Sri Lanka is taking significant steps to attract foreign direct investment and investors as it recovers from a severe economic crisis. The country is introducing a landmark investment law to simplify existing complexities and make it more appealing to foreign investors.
The State Minister of Investment Promotion, Dilum Amunugama, has stated that Sri Lanka has successfully navigated the initial phases of debt restructuring talks with the International Monetary Fund (IMF). It has also undertaken significant efforts to restructure public sector institutions and address issues that arose due to the COVID-19 pandemic. Notably, inflation has been reduced from 67 percent to four percent, and loan repayments have commenced.
The new investment law, set to be unveiled by the first quarter of 2024, aims to make Sri Lanka a more investment-friendly destination. It will include incentives for foreign investors, and there are plans to offer free land ownership rights to foreign investors. An Investor Facilitation Centre will be established to provide support and address investor concerns.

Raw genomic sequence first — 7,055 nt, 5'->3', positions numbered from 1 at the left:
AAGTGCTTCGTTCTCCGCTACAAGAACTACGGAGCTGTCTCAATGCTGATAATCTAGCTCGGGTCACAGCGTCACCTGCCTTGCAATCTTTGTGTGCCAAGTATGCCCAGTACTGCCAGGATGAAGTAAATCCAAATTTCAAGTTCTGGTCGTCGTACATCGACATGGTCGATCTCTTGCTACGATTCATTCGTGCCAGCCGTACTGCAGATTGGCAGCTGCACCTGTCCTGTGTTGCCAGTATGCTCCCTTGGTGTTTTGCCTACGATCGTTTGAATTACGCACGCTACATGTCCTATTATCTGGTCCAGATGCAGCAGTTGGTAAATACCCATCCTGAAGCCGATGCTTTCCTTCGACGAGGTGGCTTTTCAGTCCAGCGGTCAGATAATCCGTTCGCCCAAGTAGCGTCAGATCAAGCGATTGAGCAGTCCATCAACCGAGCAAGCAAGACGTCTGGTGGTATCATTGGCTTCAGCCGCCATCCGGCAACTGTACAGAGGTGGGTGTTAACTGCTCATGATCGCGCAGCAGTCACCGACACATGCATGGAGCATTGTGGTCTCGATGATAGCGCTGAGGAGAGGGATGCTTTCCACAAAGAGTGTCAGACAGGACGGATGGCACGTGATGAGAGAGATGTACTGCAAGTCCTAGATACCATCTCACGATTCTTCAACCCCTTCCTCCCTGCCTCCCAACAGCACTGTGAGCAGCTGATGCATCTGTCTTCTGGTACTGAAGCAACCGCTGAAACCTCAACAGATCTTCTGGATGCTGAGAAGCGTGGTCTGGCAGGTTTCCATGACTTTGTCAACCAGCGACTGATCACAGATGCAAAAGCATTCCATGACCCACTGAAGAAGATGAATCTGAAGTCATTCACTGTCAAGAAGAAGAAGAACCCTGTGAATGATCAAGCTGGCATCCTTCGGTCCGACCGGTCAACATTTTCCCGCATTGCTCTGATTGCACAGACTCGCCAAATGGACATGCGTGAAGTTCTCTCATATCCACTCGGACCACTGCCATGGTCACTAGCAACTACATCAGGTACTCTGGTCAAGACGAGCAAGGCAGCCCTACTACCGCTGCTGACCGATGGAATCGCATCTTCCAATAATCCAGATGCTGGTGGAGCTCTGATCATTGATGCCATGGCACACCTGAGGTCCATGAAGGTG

Sri Lanka has set an ambitious foreign direct investment target of $1.5 billion for 2023, and it has made progress by realising $211 million in the first quarter of the year. The country is focusing on revitalising its agriculture sector, along with tourism and investment sectors, to accelerate economic recovery.
Debt restructuring discussions with the IMF are ongoing, and while the minister is optimistic about resolving pending issues, he acknowledges that not all IMF conditions can be met in the current situation. Debt restructuring is essential for Sri Lanka to achieve a 2.3 percent primary budget surplus by 2025, a key fiscal target set by the IMF. Once completed, Sri Lanka hopes to reduce its overall debt by $16.9 billion.
Sri Lanka’s external debt includes amounts owed to multilateral banks, bilateral creditors, and commercial loans. Bilateral creditors include nations like China, India, Japan, and others. The IMF has praised Sri Lanka’s recovery efforts and noted that the economy is showing signs of stabilisation, with an increase in gross international reserves and an easing of shortages of essential goods. The government’s efforts to attract foreign investment and streamline regulations are part of its broader strategy to revitalise the economy and ensure long-term financial stability.